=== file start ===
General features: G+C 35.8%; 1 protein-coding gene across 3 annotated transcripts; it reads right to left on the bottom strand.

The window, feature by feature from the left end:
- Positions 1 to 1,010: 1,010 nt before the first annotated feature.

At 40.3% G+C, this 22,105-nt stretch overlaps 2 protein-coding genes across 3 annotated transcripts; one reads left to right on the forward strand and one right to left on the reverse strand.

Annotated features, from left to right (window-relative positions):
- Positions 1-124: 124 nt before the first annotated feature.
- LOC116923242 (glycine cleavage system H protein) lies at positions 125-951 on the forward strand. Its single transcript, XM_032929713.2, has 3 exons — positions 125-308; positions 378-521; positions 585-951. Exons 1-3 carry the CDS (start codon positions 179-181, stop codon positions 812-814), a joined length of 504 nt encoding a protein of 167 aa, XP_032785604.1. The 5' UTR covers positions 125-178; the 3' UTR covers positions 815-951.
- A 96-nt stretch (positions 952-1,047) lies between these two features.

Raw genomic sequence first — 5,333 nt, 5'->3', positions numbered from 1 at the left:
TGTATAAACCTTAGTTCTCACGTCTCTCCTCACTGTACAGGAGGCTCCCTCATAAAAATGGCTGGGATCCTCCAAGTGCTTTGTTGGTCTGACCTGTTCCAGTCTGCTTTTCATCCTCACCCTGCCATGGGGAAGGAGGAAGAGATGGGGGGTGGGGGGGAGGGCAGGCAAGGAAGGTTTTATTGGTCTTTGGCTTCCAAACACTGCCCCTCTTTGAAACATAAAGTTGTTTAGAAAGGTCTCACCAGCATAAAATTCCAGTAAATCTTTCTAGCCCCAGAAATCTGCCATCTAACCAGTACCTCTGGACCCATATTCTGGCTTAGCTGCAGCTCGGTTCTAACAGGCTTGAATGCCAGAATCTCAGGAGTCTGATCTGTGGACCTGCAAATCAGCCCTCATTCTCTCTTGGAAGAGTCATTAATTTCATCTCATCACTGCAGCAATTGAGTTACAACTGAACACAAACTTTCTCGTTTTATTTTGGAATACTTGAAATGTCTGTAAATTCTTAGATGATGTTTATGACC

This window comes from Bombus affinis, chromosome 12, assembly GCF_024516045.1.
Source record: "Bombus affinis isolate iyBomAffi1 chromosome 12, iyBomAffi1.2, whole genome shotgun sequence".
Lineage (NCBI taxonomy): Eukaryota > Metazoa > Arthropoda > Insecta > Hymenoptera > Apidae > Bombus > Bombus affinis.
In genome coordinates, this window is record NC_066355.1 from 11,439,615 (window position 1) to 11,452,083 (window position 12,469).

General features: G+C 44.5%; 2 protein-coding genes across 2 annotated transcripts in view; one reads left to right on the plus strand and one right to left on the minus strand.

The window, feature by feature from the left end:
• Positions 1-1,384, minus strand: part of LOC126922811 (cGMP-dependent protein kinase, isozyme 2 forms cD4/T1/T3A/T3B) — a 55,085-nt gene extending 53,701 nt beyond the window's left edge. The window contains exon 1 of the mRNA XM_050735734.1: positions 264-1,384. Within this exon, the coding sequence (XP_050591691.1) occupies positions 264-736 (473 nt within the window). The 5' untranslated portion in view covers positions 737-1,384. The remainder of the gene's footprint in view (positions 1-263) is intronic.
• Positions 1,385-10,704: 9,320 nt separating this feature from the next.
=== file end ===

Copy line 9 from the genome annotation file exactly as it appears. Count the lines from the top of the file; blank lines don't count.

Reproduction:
Raw genomic sequence first — 5,333 nt, 5'->3', positions numbered from 1 at the left: